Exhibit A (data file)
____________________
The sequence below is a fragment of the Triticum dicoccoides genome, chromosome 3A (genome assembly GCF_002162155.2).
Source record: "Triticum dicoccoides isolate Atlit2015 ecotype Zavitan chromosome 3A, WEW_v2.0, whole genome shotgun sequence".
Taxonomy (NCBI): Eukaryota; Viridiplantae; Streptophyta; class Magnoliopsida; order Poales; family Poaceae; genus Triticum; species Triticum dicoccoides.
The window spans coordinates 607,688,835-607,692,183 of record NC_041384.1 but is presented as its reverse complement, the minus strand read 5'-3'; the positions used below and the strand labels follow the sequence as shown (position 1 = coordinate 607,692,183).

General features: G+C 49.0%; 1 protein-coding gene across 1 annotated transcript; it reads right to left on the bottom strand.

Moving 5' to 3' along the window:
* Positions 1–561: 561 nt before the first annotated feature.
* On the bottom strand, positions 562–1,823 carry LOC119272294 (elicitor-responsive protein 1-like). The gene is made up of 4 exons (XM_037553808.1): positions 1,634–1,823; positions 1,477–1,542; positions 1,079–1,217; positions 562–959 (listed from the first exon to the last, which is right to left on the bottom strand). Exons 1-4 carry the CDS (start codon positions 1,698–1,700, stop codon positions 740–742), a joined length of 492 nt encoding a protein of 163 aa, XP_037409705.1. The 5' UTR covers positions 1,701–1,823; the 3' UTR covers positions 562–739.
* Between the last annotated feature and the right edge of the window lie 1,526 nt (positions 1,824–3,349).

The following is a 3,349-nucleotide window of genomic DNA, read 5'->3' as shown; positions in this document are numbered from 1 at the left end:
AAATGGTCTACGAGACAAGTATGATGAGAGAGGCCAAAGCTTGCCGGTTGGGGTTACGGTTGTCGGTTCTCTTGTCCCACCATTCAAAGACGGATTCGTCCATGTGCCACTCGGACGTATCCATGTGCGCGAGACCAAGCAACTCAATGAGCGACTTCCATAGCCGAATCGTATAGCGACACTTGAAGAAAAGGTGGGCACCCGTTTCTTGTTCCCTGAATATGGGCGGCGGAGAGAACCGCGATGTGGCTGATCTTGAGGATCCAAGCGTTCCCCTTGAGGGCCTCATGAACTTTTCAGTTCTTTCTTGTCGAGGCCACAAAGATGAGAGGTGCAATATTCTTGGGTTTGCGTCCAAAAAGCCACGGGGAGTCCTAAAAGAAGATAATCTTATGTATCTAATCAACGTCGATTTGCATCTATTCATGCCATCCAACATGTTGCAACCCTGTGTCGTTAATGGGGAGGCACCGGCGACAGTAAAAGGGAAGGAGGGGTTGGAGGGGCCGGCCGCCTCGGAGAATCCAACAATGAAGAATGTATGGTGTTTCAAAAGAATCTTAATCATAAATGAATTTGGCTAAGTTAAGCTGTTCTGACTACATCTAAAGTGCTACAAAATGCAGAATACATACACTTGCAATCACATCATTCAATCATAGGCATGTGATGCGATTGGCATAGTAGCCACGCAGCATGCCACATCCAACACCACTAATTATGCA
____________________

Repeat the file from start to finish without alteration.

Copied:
The sequence below is a fragment of the Triticum dicoccoides genome, chromosome 3A (genome assembly GCF_002162155.2).
Source record: "Triticum dicoccoides isolate Atlit2015 ecotype Zavitan chromosome 3A, WEW_v2.0, whole genome shotgun sequence".
Taxonomy (NCBI): Eukaryota; Viridiplantae; Streptophyta; class Magnoliopsida; order Poales; family Poaceae; genus Triticum; species Triticum dicoccoides.
The window spans coordinates 607,688,835-607,692,183 of record NC_041384.1 but is presented as its reverse complement, the minus strand read 5'-3'; the positions used below and the strand labels follow the sequence as shown (position 1 = coordinate 607,692,183).

General features: G+C 49.0%; 1 protein-coding gene across 1 annotated transcript; it reads right to left on the bottom strand.

Moving 5' to 3' along the window:
* Positions 1–561: 561 nt before the first annotated feature.
* On the bottom strand, positions 562–1,823 carry LOC119272294 (elicitor-responsive protein 1-like). The gene is made up of 4 exons (XM_037553808.1): positions 1,634–1,823; positions 1,477–1,542; positions 1,079–1,217; positions 562–959 (listed from the first exon to the last, which is right to left on the bottom strand). Exons 1-4 carry the CDS (start codon positions 1,698–1,700, stop codon positions 740–742), a joined length of 492 nt encoding a protein of 163 aa, XP_037409705.1. The 5' UTR covers positions 1,701–1,823; the 3' UTR covers positions 562–739.
* Between the last annotated feature and the right edge of the window lie 1,526 nt (positions 1,824–3,349).

The following is a 3,349-nucleotide window of genomic DNA, read 5'->3' as shown; positions in this document are numbered from 1 at the left end:
AAATGGTCTACGAGACAAGTATGATGAGAGAGGCCAAAGCTTGCCGGTTGGGGTTACGGTTGTCGGTTCTCTTGTCCCACCATTCAAAGACGGATTCGTCCATGTGCCACTCGGACGTATCCATGTGCGCGAGACCAAGCAACTCAATGAGCGACTTCCATAGCCGAATCGTATAGCGACACTTGAAGAAAAGGTGGGCACCCGTTTCTTGTTCCCTGAATATGGGCGGCGGAGAGAACCGCGATGTGGCTGATCTTGAGGATCCAAGCGTTCCCCTTGAGGGCCTCATGAACTTTTCAGTTCTTTCTTGTCGAGGCCACAAAGATGAGAGGTGCAATATTCTTGGGTTTGCGTCCAAAAAGCCACGGGGAGTCCTAAAAGAAGATAATCTTATGTATCTAATCAACGTCGATTTGCATCTATTCATGCCATCCAACATGTTGCAACCCTGTGTCGTTAATGGGGAGGCACCGGCGACAGTAAAAGGGAAGGAGGGGTTGGAGGGGCCGGCCGCCTCGGAGAATCCAACAATGAAGAATGTATGGTGTTTCAAAAGAATCTTAATCATAAATGAATTTGGCTAAGTTAAGCTGTTCTGACTACATCTAAAGTGCTACAAAATGCAGAATACATACACTTGCAATCACATCATTCAATCATAGGCATGTGATGCGATTGGCATAGTAGCCACGCAGCATGCCACATCCAACACCACTAATTATGCA